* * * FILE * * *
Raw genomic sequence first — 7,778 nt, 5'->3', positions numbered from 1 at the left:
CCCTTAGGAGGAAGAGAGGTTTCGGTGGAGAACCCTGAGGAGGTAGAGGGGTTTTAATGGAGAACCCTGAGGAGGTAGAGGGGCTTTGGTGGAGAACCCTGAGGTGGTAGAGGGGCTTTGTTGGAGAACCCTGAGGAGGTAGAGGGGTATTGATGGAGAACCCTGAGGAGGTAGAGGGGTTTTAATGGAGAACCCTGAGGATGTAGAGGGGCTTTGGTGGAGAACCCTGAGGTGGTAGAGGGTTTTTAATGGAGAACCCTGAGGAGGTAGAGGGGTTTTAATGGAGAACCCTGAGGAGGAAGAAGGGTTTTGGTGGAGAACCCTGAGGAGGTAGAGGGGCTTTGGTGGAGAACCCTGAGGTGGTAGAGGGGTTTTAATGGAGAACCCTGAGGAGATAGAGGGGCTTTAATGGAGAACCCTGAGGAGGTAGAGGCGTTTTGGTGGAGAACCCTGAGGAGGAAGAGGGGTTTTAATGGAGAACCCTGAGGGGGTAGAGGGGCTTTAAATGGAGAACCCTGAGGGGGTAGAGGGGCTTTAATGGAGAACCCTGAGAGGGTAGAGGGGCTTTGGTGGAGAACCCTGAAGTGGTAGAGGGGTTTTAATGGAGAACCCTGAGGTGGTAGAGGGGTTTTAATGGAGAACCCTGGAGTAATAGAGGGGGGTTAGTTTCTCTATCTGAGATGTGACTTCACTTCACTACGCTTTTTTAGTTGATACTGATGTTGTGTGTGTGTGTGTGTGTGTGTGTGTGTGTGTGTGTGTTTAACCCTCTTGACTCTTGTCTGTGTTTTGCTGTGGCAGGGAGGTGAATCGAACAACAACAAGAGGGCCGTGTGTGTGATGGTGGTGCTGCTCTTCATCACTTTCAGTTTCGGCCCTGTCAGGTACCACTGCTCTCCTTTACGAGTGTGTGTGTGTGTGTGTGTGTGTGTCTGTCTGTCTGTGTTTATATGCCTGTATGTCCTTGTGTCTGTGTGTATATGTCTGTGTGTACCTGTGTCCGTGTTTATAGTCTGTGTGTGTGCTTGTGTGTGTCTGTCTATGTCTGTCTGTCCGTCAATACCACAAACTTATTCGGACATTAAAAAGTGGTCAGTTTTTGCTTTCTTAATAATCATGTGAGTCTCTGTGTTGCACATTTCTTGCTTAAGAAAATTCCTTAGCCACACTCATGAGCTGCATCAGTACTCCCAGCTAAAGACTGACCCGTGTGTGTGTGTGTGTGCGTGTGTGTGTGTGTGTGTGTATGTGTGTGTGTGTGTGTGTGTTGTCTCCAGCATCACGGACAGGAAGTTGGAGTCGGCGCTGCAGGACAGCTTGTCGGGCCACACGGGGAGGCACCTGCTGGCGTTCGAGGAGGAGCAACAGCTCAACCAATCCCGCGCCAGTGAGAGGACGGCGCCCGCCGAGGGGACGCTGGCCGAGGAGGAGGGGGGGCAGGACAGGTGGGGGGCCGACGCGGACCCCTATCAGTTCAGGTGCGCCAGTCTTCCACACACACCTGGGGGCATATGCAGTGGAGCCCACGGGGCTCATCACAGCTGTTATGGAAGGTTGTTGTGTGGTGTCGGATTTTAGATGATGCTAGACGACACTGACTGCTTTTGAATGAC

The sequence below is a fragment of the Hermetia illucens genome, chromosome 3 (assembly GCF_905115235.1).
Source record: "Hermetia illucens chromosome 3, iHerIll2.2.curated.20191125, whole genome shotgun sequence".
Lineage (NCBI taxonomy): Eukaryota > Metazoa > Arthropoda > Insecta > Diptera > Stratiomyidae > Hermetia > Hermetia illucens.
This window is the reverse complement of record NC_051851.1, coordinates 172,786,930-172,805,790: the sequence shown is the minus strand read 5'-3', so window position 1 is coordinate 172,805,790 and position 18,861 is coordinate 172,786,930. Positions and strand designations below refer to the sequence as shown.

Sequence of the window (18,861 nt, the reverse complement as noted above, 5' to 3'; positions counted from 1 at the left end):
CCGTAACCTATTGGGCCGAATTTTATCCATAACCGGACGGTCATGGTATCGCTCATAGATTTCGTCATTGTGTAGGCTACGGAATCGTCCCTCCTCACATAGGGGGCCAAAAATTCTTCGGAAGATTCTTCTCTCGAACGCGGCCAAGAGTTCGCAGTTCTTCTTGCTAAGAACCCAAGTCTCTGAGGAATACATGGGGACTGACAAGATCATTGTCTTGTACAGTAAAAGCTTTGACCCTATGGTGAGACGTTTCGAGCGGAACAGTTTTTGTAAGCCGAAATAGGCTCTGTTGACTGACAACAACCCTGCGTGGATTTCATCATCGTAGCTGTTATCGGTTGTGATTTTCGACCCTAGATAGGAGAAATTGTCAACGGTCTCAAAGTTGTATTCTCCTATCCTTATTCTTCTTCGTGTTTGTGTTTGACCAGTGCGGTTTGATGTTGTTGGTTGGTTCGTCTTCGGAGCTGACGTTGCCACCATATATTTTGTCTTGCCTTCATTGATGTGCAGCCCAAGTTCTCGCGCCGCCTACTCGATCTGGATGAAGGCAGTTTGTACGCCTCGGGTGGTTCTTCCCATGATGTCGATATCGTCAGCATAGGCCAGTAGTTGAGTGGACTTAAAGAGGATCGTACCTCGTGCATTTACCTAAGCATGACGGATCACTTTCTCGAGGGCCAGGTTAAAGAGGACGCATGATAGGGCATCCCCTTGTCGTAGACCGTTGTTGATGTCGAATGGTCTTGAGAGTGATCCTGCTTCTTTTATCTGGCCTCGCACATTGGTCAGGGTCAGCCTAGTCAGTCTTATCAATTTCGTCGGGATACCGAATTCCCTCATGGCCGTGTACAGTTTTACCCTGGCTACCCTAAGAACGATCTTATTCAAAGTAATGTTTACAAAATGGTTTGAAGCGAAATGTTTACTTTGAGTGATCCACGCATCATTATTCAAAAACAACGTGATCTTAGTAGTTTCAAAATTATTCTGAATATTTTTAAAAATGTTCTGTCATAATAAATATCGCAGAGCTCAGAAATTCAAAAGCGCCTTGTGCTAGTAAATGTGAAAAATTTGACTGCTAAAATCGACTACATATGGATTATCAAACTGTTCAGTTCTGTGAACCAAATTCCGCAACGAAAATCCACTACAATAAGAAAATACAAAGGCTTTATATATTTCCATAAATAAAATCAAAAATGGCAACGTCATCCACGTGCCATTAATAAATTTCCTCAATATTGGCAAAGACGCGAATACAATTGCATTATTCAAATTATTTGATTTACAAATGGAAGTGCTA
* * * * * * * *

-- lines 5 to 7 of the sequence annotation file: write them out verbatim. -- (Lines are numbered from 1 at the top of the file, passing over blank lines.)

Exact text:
Lineage (NCBI taxonomy): Eukaryota > Metazoa > Arthropoda > Insecta > Diptera > Stratiomyidae > Hermetia > Hermetia illucens.
This window is the reverse complement of record NC_051851.1, coordinates 172,786,930-172,805,790: the sequence shown is the minus strand read 5'-3', so window position 1 is coordinate 172,805,790 and position 18,861 is coordinate 172,786,930. Positions and strand designations below refer to the sequence as shown.

Sequence of the window (18,861 nt, the reverse complement as noted above, 5' to 3'; positions counted from 1 at the left end):